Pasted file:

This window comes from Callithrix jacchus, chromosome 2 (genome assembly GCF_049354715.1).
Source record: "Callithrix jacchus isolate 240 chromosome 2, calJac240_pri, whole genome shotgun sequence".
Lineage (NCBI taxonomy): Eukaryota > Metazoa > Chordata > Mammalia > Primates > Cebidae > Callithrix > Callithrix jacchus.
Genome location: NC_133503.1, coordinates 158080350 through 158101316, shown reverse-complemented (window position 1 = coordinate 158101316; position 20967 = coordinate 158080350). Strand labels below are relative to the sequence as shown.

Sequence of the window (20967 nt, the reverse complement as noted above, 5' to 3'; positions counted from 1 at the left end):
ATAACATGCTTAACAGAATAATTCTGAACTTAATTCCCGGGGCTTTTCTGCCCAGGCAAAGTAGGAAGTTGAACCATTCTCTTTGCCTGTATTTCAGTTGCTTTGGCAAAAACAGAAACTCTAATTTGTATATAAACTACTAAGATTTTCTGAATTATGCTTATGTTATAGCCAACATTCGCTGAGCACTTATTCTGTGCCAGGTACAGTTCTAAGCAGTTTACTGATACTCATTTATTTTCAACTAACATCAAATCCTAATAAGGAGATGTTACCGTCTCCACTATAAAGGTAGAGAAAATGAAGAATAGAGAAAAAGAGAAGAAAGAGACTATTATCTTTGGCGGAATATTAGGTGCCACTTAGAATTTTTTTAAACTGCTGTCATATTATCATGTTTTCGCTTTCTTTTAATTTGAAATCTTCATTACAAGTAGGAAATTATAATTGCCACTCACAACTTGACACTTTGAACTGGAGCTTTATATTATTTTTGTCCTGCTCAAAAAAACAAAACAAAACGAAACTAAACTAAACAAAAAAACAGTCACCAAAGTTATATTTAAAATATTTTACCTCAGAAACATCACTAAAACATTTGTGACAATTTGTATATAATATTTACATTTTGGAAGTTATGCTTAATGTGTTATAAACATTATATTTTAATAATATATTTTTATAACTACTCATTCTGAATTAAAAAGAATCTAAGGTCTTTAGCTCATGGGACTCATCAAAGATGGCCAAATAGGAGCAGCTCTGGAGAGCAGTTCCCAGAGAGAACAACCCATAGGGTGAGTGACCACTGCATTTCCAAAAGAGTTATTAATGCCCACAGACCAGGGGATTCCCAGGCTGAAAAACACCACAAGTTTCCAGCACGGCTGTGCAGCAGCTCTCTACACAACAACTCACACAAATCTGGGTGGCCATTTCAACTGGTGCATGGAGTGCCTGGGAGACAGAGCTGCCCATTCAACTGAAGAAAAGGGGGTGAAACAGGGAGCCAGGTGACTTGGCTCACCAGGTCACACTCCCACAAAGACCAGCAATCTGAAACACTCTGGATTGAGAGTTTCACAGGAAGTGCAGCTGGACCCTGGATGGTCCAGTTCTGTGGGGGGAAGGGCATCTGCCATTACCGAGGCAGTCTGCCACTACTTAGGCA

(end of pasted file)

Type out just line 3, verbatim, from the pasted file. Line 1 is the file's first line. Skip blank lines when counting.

Lineage (NCBI taxonomy): Eukaryota > Metazoa > Chordata > Mammalia > Primates > Cebidae > Callithrix > Callithrix jacchus.